The program then calls the __INITTUNE routine to play a startup chime, confirming that the SIDs are operating properly.
After returning from there, the code goes on to reset the SIDs, and waits for incoming data. From that point on, only GOTOs are used and the code is written to ensure that every subroutine maintains SID clock alignment.
The program basically expects to receive bytes, corresponding to an address or data. The way addresses are handled probably requires some explanation: in order to simplify the address decoding logic and make the code faster, a branch table is used to process incoming addresses. Normal SID addresses are passed to their respective immediate data write or read routines. But since SID addresses are only 5-bit long, the 3 extra bits are also used to encode a time offset for the delayed routines, enabling much more accurate reads and writes and reducing jitter. Finally, interleaved with the SID address-space are a handful of IOCTL routines that perform various tasks (such as delays, chip selection, version information or reset).
This design enables very efficient access to the device and greatly simplifies both firmware code and computer-side software.
Considering the calculated power usage previously mentioned, the FT232R is programmed to request a fairly liberal 485mA.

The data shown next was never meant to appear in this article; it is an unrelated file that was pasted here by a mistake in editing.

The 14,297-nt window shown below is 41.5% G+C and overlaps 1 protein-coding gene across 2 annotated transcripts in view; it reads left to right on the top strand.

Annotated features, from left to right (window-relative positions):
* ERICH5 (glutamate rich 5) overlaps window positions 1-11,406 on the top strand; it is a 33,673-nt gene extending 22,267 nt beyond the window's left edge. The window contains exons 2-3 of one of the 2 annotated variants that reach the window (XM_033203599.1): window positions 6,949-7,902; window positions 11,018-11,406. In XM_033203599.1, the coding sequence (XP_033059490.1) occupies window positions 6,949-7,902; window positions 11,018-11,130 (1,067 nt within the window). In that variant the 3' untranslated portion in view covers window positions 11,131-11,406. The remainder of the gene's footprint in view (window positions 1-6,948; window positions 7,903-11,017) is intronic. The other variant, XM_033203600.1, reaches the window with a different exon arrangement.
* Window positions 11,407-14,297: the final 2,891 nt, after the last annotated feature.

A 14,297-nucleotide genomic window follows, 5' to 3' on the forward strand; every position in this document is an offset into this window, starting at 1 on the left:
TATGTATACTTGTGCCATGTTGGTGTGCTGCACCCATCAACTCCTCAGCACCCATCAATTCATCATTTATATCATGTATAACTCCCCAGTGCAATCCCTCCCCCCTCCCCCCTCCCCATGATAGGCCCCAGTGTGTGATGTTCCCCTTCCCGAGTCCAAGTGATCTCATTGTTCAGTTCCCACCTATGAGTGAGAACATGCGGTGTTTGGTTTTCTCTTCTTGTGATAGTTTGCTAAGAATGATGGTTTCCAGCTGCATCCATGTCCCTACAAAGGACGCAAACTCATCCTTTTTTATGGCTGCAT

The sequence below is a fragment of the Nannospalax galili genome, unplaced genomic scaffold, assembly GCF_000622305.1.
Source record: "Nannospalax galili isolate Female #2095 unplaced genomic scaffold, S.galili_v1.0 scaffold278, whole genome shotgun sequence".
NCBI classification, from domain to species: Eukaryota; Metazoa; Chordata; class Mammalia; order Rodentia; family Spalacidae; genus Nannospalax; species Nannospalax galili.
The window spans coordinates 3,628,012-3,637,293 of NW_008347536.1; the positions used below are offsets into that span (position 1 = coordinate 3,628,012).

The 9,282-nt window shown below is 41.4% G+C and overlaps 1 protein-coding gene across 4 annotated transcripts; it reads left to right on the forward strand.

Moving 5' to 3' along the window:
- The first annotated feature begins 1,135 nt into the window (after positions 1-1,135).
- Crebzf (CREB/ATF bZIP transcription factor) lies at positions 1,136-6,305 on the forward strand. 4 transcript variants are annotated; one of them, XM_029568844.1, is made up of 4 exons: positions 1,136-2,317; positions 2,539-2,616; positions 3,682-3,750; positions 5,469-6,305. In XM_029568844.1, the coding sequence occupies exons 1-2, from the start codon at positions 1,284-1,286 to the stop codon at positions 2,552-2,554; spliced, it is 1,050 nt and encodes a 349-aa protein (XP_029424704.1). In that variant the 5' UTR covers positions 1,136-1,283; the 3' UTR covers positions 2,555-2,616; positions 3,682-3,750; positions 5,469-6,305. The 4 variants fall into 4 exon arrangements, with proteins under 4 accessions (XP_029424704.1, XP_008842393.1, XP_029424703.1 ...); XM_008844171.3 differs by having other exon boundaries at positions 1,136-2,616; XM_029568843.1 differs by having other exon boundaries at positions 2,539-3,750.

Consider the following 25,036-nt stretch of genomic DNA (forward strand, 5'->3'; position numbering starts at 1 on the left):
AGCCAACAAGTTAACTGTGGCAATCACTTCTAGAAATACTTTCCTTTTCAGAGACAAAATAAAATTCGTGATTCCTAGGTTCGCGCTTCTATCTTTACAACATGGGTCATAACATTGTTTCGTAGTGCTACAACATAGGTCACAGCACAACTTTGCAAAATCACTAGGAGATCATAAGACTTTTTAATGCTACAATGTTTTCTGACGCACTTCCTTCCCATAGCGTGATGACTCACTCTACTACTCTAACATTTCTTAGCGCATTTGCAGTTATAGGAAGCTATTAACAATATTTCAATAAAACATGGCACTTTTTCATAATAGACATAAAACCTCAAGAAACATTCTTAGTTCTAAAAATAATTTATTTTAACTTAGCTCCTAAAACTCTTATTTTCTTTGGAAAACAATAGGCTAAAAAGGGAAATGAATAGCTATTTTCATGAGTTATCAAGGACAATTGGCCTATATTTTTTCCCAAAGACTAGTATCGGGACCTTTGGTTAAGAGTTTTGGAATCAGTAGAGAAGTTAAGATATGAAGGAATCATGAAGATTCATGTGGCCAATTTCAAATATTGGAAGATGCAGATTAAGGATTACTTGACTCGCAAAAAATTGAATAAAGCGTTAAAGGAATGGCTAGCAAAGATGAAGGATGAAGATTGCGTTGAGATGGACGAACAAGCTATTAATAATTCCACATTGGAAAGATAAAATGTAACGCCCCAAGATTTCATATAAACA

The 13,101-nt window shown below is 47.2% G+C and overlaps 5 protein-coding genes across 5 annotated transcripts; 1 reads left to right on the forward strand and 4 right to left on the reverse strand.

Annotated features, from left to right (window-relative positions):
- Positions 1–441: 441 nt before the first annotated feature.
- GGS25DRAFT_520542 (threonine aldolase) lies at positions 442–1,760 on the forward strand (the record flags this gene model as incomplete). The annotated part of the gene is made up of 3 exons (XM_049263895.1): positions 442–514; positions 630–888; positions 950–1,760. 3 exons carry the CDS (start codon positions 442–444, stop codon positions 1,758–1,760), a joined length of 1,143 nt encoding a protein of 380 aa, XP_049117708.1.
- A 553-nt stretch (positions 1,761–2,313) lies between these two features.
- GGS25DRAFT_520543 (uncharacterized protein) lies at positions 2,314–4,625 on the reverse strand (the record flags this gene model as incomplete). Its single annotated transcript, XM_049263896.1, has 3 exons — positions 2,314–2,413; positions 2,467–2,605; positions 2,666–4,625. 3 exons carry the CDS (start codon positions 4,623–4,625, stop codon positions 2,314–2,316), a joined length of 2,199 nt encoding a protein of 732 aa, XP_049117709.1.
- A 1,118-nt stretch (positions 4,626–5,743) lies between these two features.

The provided files can be programmed on all the supported PIC devices. A template to program the FT232R is also attached.
Current firmware version is 11.
A C library driver has been developed for controling the device. It provides basic routines for I/O operations, and enables accurate timings. This library supports both libFTDI, an open source library to talk to FTDI chips which supports a large variety of platforms, and FTDI’s official D2XX drivers.
The library supports Linux, OSX and Windows (via MinGW).
Note: best results are obtained using libftdi.
While written with cycle-accuracy in mind, this driver must cope with the limitations of USB. In order to avoid saturating the USB host controller and to achieve maximum throughput, I/Os are buffered. This is why read support is limited as it is technically impossible to perform a round-trip (read then write) in as little time as direct interfacing with the CPU allows a C64 to do.
Current driver version is 2.1, and is available on GitHub (kindly hosted within libsidplayfp):
The driver documentation is available here.
sidplayfp has native support for exSID since version 2.0, it is the preferred software to use with exSID.
Note: Due to the limitations of USB and the hardware, it is impossible to play back SID tunes making heavy use of reads (such as Reed’s Flamethrower).
Picture of a completed unit
With a custom-made clear acrylic case and retro 8-bit logo :)